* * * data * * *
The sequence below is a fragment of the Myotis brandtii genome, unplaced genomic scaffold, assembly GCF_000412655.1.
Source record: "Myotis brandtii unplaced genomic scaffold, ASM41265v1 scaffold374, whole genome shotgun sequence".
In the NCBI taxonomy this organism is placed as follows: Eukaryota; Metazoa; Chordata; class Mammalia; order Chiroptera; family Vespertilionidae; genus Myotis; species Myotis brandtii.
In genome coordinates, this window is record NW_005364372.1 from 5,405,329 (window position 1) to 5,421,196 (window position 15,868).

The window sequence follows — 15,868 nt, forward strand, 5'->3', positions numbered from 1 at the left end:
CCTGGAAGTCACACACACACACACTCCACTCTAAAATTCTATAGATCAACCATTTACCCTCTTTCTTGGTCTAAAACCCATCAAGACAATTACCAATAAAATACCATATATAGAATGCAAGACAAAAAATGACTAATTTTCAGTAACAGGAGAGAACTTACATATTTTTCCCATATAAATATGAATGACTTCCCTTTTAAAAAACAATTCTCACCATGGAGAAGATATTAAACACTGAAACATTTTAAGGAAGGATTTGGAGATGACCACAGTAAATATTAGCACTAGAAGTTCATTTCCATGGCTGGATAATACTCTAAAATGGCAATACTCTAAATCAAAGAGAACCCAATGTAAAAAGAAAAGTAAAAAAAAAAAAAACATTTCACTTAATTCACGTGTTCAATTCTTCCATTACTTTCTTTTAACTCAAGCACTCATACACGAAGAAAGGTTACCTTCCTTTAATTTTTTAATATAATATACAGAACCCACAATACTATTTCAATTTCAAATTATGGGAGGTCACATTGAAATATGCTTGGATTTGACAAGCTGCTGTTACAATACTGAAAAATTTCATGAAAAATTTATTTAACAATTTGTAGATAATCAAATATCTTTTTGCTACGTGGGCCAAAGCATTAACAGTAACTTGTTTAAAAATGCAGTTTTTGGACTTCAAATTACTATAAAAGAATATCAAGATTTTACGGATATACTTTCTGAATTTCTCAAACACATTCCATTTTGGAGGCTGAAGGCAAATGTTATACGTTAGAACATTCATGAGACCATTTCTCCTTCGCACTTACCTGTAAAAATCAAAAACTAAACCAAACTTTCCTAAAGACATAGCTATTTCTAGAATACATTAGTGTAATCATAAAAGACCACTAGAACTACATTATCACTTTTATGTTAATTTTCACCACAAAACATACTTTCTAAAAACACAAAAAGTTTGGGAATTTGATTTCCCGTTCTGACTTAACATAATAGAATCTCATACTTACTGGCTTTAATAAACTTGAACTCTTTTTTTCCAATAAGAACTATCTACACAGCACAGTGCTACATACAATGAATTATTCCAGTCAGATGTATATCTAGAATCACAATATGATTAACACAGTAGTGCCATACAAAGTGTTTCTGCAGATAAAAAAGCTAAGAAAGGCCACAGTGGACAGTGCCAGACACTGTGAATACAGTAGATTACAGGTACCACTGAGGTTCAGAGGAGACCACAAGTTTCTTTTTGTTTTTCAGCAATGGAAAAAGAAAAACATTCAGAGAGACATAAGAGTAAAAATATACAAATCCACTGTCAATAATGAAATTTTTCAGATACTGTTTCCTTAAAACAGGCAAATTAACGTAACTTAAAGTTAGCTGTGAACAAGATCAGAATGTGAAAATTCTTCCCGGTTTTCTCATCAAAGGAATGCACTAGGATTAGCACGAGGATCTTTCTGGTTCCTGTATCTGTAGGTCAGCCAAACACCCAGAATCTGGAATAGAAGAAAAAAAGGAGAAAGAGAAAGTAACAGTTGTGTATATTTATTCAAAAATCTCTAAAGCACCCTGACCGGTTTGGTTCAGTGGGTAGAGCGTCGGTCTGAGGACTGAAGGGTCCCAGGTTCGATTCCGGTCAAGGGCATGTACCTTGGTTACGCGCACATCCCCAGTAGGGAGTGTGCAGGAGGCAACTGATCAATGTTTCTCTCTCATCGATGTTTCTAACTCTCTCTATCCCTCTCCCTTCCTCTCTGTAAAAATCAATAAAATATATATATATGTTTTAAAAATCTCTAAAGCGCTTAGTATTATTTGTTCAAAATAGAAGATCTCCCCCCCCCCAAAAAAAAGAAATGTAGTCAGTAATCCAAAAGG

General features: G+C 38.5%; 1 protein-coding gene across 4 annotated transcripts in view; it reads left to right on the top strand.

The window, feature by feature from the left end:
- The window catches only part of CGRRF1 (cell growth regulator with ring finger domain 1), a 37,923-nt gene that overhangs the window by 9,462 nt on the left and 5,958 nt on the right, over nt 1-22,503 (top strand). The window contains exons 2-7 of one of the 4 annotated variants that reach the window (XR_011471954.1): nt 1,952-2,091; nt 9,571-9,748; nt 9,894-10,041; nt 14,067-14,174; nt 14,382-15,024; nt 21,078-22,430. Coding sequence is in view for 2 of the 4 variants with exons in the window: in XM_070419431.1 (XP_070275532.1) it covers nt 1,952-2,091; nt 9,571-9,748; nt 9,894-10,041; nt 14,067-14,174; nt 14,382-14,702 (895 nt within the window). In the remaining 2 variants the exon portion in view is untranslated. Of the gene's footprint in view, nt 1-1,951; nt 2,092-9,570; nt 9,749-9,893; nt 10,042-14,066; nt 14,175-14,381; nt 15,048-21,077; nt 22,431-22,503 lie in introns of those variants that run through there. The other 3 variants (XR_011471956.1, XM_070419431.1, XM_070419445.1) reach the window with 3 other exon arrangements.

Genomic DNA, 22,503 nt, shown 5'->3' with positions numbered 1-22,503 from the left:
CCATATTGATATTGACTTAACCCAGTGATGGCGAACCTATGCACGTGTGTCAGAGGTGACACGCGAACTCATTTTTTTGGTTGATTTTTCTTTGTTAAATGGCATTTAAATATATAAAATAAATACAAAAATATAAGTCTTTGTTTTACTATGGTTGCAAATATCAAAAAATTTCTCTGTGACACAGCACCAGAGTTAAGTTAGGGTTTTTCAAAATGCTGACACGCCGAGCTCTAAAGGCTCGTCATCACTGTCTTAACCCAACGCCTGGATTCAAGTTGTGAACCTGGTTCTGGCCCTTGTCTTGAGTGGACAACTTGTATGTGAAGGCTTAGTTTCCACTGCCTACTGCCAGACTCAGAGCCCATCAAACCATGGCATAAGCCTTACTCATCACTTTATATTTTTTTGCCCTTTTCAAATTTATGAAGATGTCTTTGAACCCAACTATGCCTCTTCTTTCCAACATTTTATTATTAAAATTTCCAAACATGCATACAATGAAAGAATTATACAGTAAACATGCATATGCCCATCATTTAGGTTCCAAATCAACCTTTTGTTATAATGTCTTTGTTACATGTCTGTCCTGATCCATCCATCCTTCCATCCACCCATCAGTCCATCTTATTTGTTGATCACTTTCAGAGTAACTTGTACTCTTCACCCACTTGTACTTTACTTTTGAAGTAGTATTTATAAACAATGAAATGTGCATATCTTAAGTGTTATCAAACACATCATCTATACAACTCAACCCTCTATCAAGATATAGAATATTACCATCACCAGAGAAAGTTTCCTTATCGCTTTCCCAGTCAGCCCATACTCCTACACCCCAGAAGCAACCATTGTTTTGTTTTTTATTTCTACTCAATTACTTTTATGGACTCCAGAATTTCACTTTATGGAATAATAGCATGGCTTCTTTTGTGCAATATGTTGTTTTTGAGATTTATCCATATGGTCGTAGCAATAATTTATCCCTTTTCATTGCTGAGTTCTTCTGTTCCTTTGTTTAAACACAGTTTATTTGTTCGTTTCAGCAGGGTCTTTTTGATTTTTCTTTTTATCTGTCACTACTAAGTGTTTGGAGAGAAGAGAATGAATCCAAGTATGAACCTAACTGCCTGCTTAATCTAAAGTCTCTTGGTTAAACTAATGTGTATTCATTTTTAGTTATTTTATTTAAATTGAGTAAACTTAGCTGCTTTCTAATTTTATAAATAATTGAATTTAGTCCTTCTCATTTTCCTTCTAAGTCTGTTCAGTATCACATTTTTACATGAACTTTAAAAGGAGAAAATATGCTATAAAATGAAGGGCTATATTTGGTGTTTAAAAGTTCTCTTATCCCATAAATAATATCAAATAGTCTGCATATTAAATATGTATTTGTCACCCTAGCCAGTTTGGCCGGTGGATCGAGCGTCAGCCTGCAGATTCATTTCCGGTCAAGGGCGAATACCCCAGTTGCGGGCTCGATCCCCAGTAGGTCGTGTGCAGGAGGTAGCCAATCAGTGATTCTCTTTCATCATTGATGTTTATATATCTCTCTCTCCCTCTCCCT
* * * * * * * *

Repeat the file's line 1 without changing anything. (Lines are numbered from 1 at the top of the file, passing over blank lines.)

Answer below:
The sequence below is a fragment of the Myotis brandtii genome, unplaced genomic scaffold, assembly GCF_000412655.1.